The Science of Fighting Fire

Click image to view photo gallery.Each day, firefighters put themselves at risk to battle blazes and save lives. But with changes in the way homes are built and the materials housed inside, fire departments are dealing with dangerous new challenges in fighting modern fires. In tonight’s edition of Scientific Chicago, we go inside a groundbreaking fire research project aimed at improving firefighting tactics and reducing fatalities and injuries.

Inside a research facility at Underwriters Laboratories in Northbrook, researchers are preparing to set a 3,200 square foot building on fire.

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The structure mimics the layout and furnishings inside a modern home with an open floor plan.

“Modern homes are bigger and secondly there’s much more synthetic material in the homes than there was say 20 or 30 years ago,” said John Drengenberg, Consumer Safety Director at UL. “Synthetic materials burn hotter and faster, so the fire spread is completely different than it was back then.”

Researchers say fires today seem to burn faster and kill quicker because synthetics release more toxic gases when burned.

According to the National Institute of Standards and Technology, in 1970 residents had about 17 minutes to evacuate a home safely after a fire was started. Today, that window of opportunity has been reduced to about three minutes, due in part to petroleum-based home products, like furnishings and open floor plans. Click image to view photo gallery.

“When I came on the job over 30 years ago, they said to us the fires today are different because of plastics, and it is as true today as it was 30 years ago. There's more plastic,” said Peter Van Dorpe, district chief of the Chicago Fire Department who is currently in charge of firefighter training.

“We are making these buildings tighter, we are making them airtight to conserve energy. And then, on top of that, we take all the redundancy out of the building itself so the structural components of the building are lighter weight than ever before. This is a recipe for disaster from a fire standpoint, and so we need to understand all these things coming together and how that’s impacting the fire fight and what we need to do differently.”

The research funded by FEMA and the Department of Homeland Security aims to do just that. Working with fire departments from across the country, UL has been designing the experiments in conjunction with fire officials to answer the most pressing questions.

“Each of these junctions is a thermocouple. And it measures the temperature. So, we want to see how hot it is on the floor versus how hot it is all the way up to the top,” said Drengenberg.

Click image to view photo gallery.Using sophisticated computers, temperature gauges and smoke density detectors, UL will examine the impact of different firefighting and ventilation techniques on temperature, smoke and fire density.

Cameras record what’s happening on the inside of the home as well as critical ventilation points from the front door to the rooftop.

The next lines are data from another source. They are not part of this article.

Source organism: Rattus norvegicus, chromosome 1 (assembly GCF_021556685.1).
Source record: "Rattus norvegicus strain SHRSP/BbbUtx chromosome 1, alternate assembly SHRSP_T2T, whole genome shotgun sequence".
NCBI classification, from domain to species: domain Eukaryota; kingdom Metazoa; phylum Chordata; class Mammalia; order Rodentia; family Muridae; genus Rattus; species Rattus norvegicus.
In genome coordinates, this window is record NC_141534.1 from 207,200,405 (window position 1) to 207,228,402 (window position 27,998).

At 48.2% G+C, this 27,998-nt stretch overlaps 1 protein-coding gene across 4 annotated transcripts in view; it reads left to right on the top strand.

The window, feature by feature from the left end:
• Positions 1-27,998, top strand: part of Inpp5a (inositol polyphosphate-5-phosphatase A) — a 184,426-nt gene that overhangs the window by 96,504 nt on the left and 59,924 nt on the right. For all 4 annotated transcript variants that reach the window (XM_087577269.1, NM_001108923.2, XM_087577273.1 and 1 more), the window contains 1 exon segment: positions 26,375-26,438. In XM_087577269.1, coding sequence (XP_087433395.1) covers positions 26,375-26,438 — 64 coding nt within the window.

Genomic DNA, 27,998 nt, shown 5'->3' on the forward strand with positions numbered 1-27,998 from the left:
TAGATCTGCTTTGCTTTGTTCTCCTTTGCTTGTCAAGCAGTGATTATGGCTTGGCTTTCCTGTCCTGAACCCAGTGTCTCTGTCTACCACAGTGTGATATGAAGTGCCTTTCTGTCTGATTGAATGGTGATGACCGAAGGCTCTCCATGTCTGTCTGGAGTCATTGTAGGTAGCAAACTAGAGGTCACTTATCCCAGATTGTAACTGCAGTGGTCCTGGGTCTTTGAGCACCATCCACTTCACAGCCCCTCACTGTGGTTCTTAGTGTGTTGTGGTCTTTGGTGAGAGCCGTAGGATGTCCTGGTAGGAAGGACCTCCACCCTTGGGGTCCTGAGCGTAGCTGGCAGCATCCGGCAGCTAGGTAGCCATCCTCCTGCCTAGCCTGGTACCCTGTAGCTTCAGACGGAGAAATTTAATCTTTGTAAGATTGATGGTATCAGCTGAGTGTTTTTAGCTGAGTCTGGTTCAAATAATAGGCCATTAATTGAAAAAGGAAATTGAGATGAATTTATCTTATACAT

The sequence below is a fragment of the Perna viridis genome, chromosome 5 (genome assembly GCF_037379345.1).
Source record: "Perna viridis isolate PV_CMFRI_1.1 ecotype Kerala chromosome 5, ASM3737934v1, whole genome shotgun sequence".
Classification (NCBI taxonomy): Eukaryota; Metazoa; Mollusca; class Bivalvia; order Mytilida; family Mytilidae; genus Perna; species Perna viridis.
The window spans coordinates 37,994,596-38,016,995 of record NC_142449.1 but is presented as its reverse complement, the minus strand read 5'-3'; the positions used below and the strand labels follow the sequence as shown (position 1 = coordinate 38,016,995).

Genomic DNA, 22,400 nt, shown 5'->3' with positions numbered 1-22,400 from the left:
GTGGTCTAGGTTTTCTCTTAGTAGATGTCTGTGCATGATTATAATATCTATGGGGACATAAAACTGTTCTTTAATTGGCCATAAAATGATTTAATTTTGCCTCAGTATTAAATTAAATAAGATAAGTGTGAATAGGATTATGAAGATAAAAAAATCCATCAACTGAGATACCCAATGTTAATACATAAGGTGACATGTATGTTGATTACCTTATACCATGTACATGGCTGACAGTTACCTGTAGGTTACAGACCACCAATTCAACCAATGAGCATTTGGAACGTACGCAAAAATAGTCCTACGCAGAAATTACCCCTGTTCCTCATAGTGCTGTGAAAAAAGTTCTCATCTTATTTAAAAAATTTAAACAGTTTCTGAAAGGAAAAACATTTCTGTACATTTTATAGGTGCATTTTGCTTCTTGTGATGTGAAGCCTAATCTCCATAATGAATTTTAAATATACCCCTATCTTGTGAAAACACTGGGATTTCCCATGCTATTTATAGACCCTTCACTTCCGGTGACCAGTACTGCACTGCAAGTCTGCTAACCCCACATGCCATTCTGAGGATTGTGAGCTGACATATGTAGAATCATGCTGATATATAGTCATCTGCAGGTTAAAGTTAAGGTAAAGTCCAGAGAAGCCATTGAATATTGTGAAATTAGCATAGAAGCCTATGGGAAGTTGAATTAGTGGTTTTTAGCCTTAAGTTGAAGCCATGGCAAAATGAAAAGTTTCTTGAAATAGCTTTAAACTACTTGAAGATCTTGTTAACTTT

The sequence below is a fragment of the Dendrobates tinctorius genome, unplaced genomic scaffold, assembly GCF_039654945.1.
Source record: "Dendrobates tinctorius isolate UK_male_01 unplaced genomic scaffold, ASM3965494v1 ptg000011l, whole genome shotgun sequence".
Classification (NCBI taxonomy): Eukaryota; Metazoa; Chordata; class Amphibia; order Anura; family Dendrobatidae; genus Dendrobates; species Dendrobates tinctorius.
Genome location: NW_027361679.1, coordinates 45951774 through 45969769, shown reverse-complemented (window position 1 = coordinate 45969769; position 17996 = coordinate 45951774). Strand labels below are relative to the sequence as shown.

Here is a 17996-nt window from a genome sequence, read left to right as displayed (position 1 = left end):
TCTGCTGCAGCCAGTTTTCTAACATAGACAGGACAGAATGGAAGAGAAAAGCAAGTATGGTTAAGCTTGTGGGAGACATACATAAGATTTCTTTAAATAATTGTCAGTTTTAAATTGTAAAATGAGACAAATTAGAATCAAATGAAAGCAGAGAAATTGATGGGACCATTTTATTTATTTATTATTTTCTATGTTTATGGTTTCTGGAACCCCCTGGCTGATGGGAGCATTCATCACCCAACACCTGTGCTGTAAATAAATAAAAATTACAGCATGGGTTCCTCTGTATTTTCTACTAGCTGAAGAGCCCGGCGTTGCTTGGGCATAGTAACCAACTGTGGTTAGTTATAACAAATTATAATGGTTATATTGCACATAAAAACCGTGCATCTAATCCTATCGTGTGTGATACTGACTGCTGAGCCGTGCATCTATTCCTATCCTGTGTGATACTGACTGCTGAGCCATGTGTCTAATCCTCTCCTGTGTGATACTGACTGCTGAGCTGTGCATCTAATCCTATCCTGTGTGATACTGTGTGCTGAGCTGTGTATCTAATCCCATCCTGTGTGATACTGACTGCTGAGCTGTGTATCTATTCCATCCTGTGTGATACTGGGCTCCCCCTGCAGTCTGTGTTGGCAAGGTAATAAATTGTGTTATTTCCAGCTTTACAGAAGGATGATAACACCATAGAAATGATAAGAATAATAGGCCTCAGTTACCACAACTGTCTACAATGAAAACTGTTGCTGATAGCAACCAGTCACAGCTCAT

Over the course of two months, UL with conduct 17 controlled burns where they’ll collect thousands and thousands of data points that will help them with research that will determine how to fight fires better and safer.

The research is already pushing fire officials to re-examine old lessons.

“One of those most important lessons is water first, always and last,” Van Dorpe said. “Getting water on the fire is one of the most critically important things; this current series is testing different ventilation scenarios.”

Up on the rooftop, researchers simulate what happens when firefighters ventilate the building, which is done in the real world by cutting a hole in the roof.

“We just have a trap door here. At the right time when the researchers believe they want the data, they will open these trap doors, simulating firefighters actually cutting a hole in the roof and see how that affects the ventilation,” said Drengenberg. Click image to view photo gallery.

Historically, firefighters always thought that when they broke out windows or cut out roofing to ventilate a building, that immediately cooled the air. But Van Dorpe says the research indicates that’s not the case.

“What these experiments are helping us realize is the first thing you do when you ventilate the building is you cause these temperatures to go up,” Van Dorpe said. “Because there’s so much fuel in the building now, and that building is oxygen-starved, and we open up, we’re giving it the oxygen it needs. So the temperatures are gonna spike and if we’re not prepared right now to put water on the fire, we’re gonna lose control of this incident.”

Fire officials say the key to discovering practical applications to the research that’s being conducted is making the science accessible to firefighters and their departments.

“We literally have a seat at the table. The fire service, firefighters are at the table helping to design these experiments,” said Van Dorpe. “They are asking the questions that need to be asked, so that researchers are giving us the answers they need. It’s not theoretical or hypothetical anymore, it’s very, very real.”

They say the ultimate goal is to bring the science of the laboratory into the real world where the street firefighter can use it to save lives.

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